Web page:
Monday, October 24, 2016

Get A Smile Makeover With Cosmetic Dentistry

Do you know that something as simple as a smile can change a person's day? Experts believe that when another person smiles at another, that person experiences a feel good emotion that can last the whole day. But smiling is a problem for many because of how their teeth look. Thankfully, if you have uneven, broken or stained teeth, it is easier to fix it now with the help of cosmetic dentistry.

Cosmetic Dentistry

Cosmetic dental procedures deal with patients that have stained, chipped, and broken teeth. These procedures include whitening the teeth, repairing broken or chipped areas, reshaping teeth to become aligned with other normal ones and even covering or closing gaps between areas. Unlike orthodontic treatments that use dental devices to straighten, align and correct bites, cosmetic dentistry focuses more on the aesthetic area of dentistry.

Dental Procedures

Bonding is one of the popular dental procedures as it is the easiest and the most inexpensive. Bonding is done for patients with discolored or chipped tooth as well as those with gaps in-between. A resin bonding material is often applied to the area to be repaired wherein the resin is molded to the desired shape and size. Once the desire shape is obtained, laser is used to harden the resin. Polishing is then done to finish and smooth the area to match the surface or row.

Another cosmetic procedure is teeth whitening. Stained teeth are bleached through the use of bleaching strips and even laser. Common bleaching materials include the use of hydrogen peroxide although carbamide peroxide may also be used.

People with damaged teeth may also benefit from crown procedure. The crown is used to cover damaged or fractured tooth. The original tooth is filed to a certain size and once done, a crown usually made of porcelain or other metal alloy is placed over it. The cap is then bonded to ensure that it will stay in place.

For patients that have already lost a tooth or have problems with periodontal disease, they may also opt for dental implant procedures. The implant works by replacing the root of the tooth with a small implant to hold the replacement tooth in place. Aside from aesthetic reasons, dental implants can help improve speech, ease eating as well as improve oral health as other normal teeth are not reduced unlike those of other dental procedures such as dental bridges.

These are just some of the cosmetic dental procedures that patients can ask for. For those who have low self-esteem or want to improve their self-esteem, opting for these procedures is the best. Consult first with your dentist to know the right dental procedure that would best fit your needs.

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Friday, October 21, 2016

Top Five Tips From The Dentist For Diabetics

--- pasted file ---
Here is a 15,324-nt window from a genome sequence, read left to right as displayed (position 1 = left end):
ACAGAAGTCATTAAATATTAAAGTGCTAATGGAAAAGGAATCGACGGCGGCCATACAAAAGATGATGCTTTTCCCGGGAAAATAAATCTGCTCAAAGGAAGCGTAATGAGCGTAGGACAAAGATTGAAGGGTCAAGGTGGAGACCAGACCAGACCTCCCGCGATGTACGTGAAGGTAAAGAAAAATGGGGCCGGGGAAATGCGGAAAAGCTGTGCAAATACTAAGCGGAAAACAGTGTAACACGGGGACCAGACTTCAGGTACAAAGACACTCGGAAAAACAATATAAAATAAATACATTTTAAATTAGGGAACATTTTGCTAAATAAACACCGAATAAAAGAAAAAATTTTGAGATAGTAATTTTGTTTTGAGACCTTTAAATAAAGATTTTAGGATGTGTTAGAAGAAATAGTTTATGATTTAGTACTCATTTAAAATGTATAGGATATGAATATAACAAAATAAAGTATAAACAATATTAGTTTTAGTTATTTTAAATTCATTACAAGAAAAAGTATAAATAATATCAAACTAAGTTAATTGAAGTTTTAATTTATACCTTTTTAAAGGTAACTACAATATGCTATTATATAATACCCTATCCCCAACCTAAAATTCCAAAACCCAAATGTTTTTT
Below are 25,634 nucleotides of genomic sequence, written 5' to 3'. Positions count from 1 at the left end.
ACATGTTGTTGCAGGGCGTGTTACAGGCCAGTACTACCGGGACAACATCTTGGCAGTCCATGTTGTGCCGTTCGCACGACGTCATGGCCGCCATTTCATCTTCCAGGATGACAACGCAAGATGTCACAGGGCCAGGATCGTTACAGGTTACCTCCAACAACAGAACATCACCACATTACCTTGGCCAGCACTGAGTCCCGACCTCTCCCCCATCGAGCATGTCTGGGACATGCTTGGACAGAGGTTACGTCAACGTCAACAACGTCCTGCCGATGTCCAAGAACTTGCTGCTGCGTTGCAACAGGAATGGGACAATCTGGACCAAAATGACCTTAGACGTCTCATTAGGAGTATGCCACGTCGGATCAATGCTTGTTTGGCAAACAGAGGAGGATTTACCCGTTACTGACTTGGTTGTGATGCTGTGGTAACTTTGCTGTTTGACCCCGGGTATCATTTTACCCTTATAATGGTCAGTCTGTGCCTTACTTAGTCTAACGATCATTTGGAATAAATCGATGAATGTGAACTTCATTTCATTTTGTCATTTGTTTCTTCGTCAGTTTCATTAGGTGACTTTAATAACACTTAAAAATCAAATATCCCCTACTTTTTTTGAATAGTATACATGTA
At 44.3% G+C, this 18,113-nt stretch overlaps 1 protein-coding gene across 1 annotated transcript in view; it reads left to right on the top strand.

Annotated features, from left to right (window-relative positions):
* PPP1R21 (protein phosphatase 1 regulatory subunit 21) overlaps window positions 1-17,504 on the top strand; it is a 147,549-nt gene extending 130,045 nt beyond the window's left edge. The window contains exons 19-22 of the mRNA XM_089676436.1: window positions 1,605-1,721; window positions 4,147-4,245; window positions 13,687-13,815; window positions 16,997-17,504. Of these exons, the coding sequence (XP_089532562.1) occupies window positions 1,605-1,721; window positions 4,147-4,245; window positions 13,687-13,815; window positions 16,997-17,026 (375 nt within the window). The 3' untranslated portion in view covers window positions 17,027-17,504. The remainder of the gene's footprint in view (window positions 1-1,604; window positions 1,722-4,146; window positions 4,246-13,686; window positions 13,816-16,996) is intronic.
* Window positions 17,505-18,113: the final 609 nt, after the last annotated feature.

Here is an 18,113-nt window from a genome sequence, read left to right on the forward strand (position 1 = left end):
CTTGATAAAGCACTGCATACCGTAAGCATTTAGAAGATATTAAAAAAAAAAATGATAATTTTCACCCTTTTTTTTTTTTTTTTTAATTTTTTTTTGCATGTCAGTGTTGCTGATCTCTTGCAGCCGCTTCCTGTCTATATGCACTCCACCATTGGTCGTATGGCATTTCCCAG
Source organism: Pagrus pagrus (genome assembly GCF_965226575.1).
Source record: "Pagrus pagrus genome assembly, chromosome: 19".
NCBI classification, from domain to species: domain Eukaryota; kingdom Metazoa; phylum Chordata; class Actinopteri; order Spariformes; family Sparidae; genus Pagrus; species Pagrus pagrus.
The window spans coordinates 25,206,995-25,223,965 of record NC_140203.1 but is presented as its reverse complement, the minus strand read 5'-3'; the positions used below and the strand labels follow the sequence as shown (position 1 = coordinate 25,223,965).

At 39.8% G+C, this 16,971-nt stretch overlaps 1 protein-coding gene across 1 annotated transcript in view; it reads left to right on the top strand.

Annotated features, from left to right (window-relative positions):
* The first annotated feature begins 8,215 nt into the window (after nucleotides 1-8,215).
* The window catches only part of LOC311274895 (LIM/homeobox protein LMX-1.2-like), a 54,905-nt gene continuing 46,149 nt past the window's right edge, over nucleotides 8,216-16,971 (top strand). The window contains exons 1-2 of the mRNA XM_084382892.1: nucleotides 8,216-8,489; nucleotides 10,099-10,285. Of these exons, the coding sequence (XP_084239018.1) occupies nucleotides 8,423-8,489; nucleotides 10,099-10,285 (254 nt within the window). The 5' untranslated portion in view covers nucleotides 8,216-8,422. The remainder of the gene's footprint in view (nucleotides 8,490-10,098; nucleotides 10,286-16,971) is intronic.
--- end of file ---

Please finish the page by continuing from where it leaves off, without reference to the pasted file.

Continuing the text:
Among the many health risks of diabetes is a decline in oral health that makes patients more vulnerable to gum disease. According to dental professionals, this happens because diabetes slows the body's circulation, making the gums more susceptible to infection. The metabolic disorder also increases glucose (sugar) levels in saliva, which fuels the growth of dental plaque that attacks the teeth and gums. To protect against the disorder, follow these simple tips.

1. Visit Your Dentist Regularly.

Because diabetics are at a much higher risk of gum disease than the average patient, you should never miss a dental appointment. In fact, you should schedule regular checkups two to four times a year. With professional cleanings and regular examinations, common mouth conditions, such as ulcers, dry mouth, and infections can be controlled. To prevent bouts of low blood sugar, it may be a good idea to eat before you see your dentist. It is also crucial that you inform him or her of any oral problems you may be having -- no matter how minor they may seem.

2. Follow A Strict Oral Hygiene Regimen.

All diabetics should and really must brush and floss daily, preferably after every meal. This will help remove the plaque that can cause gum disease, thereby lowering your risk for mouth ulcers and infections. It is recommended that you complete your oral hygiene routine at least three times a day. Because your risk of oral infection is elevated, it is important to avoid aggressive brushing that can cause cuts and sores. You may even want to use a soft-bristled brush or an electric model for a safer, more comfortable brushing experience.

3. Control Your Blood Sugar.

As we mentioned, sugar stimulates plaque growth, which causes tooth decay and gum disease. Because diabetics have more glucose (sugar) in their blood, they also tend to have a lot more plaque on their teeth. But if you can keep your blood sugar low, you can reduce your risk of periodontal disease.